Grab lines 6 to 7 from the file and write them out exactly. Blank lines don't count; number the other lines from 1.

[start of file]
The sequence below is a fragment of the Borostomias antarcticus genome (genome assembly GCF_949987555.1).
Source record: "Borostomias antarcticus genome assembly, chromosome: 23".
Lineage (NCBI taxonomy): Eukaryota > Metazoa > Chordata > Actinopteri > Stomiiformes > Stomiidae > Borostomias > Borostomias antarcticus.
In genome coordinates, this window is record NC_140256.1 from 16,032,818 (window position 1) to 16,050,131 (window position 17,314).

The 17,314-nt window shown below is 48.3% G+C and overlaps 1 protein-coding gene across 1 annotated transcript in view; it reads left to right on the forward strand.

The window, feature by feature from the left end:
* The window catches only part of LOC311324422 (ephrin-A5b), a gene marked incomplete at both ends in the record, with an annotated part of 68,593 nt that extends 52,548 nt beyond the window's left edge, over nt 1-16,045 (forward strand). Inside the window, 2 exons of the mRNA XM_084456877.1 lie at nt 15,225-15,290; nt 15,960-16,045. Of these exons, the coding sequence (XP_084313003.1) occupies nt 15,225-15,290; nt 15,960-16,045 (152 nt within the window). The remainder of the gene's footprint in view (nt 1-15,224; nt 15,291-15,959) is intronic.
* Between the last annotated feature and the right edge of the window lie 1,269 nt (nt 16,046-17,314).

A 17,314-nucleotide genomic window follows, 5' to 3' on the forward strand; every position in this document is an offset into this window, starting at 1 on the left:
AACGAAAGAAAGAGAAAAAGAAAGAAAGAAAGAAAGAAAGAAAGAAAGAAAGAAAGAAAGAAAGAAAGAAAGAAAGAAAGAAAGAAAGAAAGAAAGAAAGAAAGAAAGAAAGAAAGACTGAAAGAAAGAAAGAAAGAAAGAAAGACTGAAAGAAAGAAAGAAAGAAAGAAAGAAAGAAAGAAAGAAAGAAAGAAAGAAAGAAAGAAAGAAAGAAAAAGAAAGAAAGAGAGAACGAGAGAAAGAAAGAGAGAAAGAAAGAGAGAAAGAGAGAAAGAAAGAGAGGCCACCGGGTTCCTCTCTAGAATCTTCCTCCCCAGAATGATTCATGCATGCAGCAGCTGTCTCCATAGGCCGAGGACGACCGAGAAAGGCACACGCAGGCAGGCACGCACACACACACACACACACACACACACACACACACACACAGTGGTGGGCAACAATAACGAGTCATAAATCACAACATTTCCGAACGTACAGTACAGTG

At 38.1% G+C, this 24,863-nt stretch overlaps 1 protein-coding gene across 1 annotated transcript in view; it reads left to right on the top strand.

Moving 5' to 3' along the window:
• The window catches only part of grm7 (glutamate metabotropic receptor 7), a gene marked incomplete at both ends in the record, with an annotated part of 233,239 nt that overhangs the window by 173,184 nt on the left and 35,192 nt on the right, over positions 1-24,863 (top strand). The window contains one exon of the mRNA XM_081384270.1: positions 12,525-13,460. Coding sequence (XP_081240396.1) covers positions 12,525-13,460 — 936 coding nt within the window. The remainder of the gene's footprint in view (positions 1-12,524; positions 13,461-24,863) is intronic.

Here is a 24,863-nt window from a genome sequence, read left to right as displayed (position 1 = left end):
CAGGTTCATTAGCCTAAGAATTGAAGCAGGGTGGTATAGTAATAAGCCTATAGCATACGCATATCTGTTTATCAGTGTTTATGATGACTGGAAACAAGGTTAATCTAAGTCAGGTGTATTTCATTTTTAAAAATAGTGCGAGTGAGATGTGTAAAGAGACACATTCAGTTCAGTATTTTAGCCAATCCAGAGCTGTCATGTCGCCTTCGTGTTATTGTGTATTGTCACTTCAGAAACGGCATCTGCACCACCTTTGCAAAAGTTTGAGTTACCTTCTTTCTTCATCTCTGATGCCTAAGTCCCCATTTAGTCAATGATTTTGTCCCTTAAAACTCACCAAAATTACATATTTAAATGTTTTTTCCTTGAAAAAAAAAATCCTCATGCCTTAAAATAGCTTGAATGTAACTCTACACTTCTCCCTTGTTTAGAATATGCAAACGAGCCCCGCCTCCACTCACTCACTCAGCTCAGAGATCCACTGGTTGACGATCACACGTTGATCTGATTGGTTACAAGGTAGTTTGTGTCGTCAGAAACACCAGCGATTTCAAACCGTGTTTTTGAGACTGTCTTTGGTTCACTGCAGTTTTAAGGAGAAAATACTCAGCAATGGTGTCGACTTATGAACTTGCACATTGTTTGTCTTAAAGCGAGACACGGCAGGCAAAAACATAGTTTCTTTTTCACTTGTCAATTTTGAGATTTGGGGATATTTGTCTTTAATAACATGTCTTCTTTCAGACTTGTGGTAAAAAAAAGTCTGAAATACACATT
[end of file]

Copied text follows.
The window, feature by feature from the left end:
* The window catches only part of LOC311324422 (ephrin-A5b), a gene marked incomplete at both ends in the record, with an annotated part of 68,593 nt that extends 52,548 nt beyond the window's left edge, over nt 1-16,045 (forward strand). Inside the window, 2 exons of the mRNA XM_084456877.1 lie at nt 15,225-15,290; nt 15,960-16,045. Of these exons, the coding sequence (XP_084313003.1) occupies nt 15,225-15,290; nt 15,960-16,045 (152 nt within the window). The remainder of the gene's footprint in view (nt 1-15,224; nt 15,291-15,959) is intronic.